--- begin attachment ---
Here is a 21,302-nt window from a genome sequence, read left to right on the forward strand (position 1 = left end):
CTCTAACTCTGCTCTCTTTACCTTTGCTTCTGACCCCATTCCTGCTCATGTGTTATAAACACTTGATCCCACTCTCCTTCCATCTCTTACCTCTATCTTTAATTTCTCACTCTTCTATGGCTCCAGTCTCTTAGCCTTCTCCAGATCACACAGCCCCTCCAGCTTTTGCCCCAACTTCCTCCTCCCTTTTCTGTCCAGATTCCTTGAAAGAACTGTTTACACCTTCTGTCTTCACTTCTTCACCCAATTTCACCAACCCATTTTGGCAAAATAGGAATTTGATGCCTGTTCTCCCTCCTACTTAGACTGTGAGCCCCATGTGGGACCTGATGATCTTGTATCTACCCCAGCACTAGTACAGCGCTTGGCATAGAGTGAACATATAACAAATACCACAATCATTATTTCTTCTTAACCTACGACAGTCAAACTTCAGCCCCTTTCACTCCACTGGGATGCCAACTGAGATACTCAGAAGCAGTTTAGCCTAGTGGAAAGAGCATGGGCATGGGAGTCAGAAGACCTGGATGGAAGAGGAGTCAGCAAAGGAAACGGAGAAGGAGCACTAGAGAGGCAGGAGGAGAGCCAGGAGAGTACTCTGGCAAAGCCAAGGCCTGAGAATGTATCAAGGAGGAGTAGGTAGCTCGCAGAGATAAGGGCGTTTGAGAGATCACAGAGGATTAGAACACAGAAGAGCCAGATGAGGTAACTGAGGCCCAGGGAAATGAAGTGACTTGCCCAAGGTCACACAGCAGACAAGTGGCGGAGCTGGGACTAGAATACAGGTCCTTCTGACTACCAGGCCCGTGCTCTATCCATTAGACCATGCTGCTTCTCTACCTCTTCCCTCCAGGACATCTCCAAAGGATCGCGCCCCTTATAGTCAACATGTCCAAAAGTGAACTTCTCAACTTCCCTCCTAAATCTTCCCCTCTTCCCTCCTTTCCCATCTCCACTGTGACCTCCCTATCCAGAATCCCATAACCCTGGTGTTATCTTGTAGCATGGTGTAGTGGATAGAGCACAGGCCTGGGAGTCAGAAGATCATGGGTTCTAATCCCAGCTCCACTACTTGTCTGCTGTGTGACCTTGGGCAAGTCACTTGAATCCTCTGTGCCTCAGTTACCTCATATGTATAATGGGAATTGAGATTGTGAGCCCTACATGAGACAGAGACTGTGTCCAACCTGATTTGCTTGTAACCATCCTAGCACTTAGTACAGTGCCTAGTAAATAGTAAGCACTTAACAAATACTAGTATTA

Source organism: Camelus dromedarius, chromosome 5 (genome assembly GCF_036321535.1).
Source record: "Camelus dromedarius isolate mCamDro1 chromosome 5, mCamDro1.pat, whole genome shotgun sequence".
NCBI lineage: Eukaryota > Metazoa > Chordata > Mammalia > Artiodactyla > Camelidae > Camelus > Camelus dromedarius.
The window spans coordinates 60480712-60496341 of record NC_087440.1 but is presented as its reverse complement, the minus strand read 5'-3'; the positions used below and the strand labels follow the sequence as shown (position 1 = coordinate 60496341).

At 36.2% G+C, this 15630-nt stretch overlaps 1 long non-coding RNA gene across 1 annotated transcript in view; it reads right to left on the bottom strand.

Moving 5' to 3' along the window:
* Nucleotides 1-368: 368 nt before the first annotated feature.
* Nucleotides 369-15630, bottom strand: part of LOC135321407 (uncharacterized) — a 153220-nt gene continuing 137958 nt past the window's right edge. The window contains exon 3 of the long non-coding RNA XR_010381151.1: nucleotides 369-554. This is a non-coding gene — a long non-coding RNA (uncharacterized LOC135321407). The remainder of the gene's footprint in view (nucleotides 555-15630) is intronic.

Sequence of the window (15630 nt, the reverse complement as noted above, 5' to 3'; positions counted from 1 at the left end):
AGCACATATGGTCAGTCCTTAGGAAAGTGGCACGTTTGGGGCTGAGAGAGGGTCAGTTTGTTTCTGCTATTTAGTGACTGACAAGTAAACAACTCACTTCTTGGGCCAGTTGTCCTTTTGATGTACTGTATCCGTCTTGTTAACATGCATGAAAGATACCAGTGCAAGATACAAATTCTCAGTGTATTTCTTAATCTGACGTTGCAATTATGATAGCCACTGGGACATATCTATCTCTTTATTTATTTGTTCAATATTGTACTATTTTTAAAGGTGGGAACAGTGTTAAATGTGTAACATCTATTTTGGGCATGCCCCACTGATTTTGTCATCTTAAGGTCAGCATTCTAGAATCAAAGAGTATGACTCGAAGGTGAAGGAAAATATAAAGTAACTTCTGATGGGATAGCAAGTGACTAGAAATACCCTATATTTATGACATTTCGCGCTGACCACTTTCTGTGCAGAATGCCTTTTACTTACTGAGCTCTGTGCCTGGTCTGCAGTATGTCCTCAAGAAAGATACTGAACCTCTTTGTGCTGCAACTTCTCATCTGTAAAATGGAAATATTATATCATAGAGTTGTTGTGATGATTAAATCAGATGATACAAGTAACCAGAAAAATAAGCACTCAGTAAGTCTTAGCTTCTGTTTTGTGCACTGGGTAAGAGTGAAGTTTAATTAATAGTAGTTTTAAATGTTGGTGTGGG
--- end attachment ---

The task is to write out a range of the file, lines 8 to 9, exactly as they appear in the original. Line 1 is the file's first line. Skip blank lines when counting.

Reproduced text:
Moving 5' to 3' along the window:
* Nucleotides 1-368: 368 nt before the first annotated feature.